The Tear of the Goddess
It was a while later that Ashlar stumbled out of his tent, clutching at his sides.
“The crystal!” he thought desperately, his bandaged hands clenched into fists, “they took the Tear of the Goddess!”
The air was heavy with sand. Ashlar gingerly patted his cheeks with the back of his hand. His gold mask and gauntlets had been removed, only to be replaced by linen headdress and clean, flagrant bandages. Whoever had brought him here had had the decency of preserving his identity.
But where was here exactly? And what was that infernal noise?
Ashlar removed the sand from his eyes yet immediately regretted it. Whatever he was looking at made no sense at all.
On an open stretch of desert, hundreds of slaves were lounging about in the shadow of a rectangular superstructure with sloping walls and a flat roof. Above the site, thousands of mud-bricks were levitating, cutting through the sandy air like wingless peregrine falcons as they added layer upon layer to the construction below.
Ashlar rubbed his eyes again. But for the lone nomad overseeing the scene, the mastaba might have been building itself.
A giant slab baked out of compressed mud swished through the torrid air and nearly missed Ashlar by the breadth of a hair. In the very nick of time, he stepped to the left, allowing for the levitating block to fly past his elbow as it got caught by a little boy in a loincloth.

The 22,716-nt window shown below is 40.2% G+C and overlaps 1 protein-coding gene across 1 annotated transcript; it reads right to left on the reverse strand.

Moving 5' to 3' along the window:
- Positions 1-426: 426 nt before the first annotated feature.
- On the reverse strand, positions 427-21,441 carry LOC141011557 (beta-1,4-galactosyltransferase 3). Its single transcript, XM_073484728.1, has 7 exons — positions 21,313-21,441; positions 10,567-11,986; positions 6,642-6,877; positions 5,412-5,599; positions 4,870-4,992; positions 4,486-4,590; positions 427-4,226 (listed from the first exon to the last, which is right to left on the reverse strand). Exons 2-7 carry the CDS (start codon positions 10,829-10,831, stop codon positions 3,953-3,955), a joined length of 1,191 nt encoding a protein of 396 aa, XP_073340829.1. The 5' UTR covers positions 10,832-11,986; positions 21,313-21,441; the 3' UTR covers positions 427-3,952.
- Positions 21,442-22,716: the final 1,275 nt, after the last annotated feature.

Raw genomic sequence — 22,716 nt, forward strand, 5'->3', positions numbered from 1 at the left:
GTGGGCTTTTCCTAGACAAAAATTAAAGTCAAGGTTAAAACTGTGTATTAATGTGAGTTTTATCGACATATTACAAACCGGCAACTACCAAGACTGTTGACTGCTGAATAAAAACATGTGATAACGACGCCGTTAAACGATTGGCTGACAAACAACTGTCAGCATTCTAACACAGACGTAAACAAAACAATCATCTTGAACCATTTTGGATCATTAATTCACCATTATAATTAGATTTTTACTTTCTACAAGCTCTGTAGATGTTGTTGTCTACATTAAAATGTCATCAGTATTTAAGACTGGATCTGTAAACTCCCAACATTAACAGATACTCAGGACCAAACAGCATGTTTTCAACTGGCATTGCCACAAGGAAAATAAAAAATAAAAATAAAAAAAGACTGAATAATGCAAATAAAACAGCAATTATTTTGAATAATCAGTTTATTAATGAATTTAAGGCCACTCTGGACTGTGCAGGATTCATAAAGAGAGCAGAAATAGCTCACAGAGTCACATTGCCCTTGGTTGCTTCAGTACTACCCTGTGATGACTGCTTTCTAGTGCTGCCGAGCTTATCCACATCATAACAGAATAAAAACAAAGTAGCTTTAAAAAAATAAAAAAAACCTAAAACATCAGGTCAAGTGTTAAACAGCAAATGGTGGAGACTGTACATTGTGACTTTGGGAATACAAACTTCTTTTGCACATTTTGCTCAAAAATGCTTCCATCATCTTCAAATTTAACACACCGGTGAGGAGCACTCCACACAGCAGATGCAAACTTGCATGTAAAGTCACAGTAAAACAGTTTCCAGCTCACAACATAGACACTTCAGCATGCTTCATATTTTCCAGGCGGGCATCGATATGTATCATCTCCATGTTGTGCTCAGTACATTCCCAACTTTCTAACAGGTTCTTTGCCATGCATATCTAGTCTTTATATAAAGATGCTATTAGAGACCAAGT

‘Em hotep!’ greeted the child, tossing the massive mud block over his shoulder as if it was nothing. The block flew over a hundred feet, before it was caught by the grey-bearded man atop the mastaba, who effortlessly fit it within the structure.
Behind his bandaged face, Ashlar pulled up his eyebrows. For two thousand eras, he had walked the world. From the lush woodlands of Garlaan to the treacherous dark sands of Inkshia, there was no place in Ærria he had not been. But perfect rectangular buildings? Clean-cut trapezoidal tombs?
Anyone who had ever visited an Alarian Urb would have told you to stick them where the sun doesn’t shine, because they ain’t gonna put up with such nonsense and make no mistake! The Alariankind did not care for architecture. If the wind were to blow indoors, they would put on a fur coat and get a hot drink, for who were they to mess with the way of things? For all they knew, it was all for a higher purpose. The Weavers might have willed it this way, as they Wove their subtle Threads of influence into the very fabric of reality.
The Alarians knew they were the mere playthings of the Guild of Weavers; they understood only too well their place in the cosmos.
To be continued...